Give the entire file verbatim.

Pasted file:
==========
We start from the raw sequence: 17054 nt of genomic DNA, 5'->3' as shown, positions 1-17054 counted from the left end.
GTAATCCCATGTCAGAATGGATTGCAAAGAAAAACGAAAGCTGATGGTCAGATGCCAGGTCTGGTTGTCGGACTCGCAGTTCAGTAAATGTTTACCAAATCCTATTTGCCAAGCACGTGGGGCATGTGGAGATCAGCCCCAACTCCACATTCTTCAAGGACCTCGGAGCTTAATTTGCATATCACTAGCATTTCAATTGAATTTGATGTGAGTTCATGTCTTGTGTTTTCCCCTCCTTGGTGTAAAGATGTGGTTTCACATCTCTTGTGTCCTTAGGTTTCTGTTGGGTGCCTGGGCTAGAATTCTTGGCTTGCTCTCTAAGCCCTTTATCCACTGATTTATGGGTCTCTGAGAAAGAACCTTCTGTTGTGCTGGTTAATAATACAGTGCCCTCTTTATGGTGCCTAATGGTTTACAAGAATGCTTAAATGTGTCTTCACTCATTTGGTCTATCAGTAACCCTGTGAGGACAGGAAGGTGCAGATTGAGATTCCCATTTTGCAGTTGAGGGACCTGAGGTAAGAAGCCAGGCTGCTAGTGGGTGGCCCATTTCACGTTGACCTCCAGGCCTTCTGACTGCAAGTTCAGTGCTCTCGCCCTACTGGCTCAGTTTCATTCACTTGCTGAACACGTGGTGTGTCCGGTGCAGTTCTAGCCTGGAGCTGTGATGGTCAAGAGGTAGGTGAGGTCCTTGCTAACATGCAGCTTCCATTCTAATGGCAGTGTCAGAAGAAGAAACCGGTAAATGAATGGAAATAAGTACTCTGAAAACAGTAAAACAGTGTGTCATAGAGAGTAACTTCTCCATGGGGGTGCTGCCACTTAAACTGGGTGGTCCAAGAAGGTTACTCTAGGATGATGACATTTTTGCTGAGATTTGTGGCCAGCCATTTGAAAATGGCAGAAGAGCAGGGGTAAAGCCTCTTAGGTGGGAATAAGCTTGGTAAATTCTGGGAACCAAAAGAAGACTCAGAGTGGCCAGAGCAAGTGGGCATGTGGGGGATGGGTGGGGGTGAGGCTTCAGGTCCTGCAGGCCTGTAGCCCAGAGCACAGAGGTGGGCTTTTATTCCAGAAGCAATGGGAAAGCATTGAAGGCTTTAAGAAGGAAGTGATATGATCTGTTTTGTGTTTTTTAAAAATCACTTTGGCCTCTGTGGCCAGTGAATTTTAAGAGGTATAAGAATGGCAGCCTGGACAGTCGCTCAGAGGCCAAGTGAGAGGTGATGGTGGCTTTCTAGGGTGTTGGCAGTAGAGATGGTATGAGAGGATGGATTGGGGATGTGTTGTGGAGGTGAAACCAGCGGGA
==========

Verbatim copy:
We start from the raw sequence: 17054 nt of genomic DNA, 5'->3' as shown, positions 1-17054 counted from the left end.
GTAATCCCATGTCAGAATGGATTGCAAAGAAAAACGAAAGCTGATGGTCAGATGCCAGGTCTGGTTGTCGGACTCGCAGTTCAGTAAATGTTTACCAAATCCTATTTGCCAAGCACGTGGGGCATGTGGAGATCAGCCCCAACTCCACATTCTTCAAGGACCTCGGAGCTTAATTTGCATATCACTAGCATTTCAATTGAATTTGATGTGAGTTCATGTCTTGTGTTTTCCCCTCCTTGGTGTAAAGATGTGGTTTCACATCTCTTGTGTCCTTAGGTTTCTGTTGGGTGCCTGGGCTAGAATTCTTGGCTTGCTCTCTAAGCCCTTTATCCACTGATTTATGGGTCTCTGAGAAAGAACCTTCTGTTGTGCTGGTTAATAATACAGTGCCCTCTTTATGGTGCCTAATGGTTTACAAGAATGCTTAAATGTGTCTTCACTCATTTGGTCTATCAGTAACCCTGTGAGGACAGGAAGGTGCAGATTGAGATTCCCATTTTGCAGTTGAGGGACCTGAGGTAAGAAGCCAGGCTGCTAGTGGGTGGCCCATTTCACGTTGACCTCCAGGCCTTCTGACTGCAAGTTCAGTGCTCTCGCCCTACTGGCTCAGTTTCATTCACTTGCTGAACACGTGGTGTGTCCGGTGCAGTTCTAGCCTGGAGCTGTGATGGTCAAGAGGTAGGTGAGGTCCTTGCTAACATGCAGCTTCCATTCTAATGGCAGTGTCAGAAGAAGAAACCGGTAAATGAATGGAAATAAGTACTCTGAAAACAGTAAAACAGTGTGTCATAGAGAGTAACTTCTCCATGGGGGTGCTGCCACTTAAACTGGGTGGTCCAAGAAGGTTACTCTAGGATGATGACATTTTTGCTGAGATTTGTGGCCAGCCATTTGAAAATGGCAGAAGAGCAGGGGTAAAGCCTCTTAGGTGGGAATAAGCTTGGTAAATTCTGGGAACCAAAAGAAGACTCAGAGTGGCCAGAGCAAGTGGGCATGTGGGGGATGGGTGGGGGTGAGGCTTCAGGTCCTGCAGGCCTGTAGCCCAGAGCACAGAGGTGGGCTTTTATTCCAGAAGCAATGGGAAAGCATTGAAGGCTTTAAGAAGGAAGTGATATGATCTGTTTTGTGTTTTTTAAAAATCACTTTGGCCTCTGTGGCCAGTGAATTTTAAGAGGTATAAGAATGGCAGCCTGGACAGTCGCTCAGAGGCCAAGTGAGAGGTGATGGTGGCTTTCTAGGGTGTTGGCAGTAGAGATGGTATGAGAGGATGGATTGGGGATGTGTTGTGGAGGTGAAACCAGCGGGA